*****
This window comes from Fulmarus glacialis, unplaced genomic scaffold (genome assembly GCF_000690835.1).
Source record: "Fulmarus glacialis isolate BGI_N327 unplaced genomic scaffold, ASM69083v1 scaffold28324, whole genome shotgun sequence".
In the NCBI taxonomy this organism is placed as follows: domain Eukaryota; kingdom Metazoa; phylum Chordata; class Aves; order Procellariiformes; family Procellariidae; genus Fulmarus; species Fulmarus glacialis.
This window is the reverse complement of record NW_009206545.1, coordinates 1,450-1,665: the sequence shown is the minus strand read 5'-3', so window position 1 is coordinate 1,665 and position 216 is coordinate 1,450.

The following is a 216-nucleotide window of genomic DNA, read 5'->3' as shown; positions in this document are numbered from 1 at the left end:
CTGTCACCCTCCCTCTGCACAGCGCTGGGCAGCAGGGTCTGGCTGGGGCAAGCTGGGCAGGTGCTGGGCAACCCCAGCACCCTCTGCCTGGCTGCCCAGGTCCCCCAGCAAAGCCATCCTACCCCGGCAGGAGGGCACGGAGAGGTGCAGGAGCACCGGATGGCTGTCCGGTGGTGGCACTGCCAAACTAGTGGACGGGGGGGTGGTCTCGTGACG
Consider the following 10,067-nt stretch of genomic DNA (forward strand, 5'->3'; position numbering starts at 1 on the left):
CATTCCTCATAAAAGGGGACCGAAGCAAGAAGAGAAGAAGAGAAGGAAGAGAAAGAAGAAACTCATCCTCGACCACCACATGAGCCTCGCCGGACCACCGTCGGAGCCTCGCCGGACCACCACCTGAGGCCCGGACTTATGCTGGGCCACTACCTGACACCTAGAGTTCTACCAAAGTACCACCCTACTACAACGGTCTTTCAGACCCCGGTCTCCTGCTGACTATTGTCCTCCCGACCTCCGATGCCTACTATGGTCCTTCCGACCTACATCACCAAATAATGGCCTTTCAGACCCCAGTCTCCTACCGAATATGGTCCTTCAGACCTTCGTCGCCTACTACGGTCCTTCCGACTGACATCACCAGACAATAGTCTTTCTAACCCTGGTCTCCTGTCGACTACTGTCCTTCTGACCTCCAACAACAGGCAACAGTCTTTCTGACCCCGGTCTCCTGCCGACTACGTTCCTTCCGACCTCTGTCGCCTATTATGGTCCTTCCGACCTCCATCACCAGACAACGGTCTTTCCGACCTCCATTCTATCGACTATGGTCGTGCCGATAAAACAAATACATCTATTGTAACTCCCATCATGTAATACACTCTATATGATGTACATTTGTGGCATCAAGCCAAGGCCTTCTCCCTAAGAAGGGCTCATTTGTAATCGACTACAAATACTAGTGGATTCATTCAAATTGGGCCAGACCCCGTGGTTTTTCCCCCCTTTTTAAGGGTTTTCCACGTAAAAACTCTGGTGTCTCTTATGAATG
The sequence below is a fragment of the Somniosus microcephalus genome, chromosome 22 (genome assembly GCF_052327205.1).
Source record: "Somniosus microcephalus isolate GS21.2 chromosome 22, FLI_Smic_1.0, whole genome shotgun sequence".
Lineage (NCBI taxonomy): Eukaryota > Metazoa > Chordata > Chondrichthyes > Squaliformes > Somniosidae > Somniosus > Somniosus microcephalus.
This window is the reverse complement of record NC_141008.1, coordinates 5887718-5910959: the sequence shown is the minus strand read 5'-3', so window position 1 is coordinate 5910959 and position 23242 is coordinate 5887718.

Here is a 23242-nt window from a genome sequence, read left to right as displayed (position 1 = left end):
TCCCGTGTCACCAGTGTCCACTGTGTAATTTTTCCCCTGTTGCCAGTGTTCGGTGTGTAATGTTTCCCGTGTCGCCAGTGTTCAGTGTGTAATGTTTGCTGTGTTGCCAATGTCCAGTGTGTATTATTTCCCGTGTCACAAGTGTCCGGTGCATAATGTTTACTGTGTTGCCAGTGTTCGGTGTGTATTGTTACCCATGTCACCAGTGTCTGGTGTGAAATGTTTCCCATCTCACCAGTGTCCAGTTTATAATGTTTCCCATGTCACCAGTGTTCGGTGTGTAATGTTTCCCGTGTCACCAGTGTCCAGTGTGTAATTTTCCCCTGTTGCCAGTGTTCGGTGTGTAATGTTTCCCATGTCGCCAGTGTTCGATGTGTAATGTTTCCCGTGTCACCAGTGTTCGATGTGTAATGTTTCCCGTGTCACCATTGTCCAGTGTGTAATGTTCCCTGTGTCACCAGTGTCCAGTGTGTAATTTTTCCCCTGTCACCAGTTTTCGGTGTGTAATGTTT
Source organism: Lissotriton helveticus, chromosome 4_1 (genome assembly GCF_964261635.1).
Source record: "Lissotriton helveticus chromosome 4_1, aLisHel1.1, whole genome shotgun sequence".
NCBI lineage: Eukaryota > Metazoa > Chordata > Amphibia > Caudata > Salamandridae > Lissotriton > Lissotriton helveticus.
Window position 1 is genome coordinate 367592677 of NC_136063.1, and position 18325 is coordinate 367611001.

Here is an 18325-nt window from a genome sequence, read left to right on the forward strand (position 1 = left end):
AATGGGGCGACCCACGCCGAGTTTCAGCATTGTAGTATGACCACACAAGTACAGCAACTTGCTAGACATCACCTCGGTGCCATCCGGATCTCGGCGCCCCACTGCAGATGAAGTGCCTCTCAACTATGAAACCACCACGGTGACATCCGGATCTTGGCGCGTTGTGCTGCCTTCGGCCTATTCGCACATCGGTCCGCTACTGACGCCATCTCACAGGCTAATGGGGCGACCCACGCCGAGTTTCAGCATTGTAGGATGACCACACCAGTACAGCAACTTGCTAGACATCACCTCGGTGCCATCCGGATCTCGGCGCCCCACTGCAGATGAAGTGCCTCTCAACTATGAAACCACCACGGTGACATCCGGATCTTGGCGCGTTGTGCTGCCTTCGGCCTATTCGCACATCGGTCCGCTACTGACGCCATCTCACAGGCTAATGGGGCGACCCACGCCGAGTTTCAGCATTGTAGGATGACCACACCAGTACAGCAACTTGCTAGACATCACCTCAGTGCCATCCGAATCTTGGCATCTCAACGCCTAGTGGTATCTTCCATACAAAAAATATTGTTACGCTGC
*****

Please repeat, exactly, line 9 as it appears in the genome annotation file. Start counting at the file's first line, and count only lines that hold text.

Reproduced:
The sequence below is a fragment of the Somniosus microcephalus genome, chromosome 22 (genome assembly GCF_052327205.1).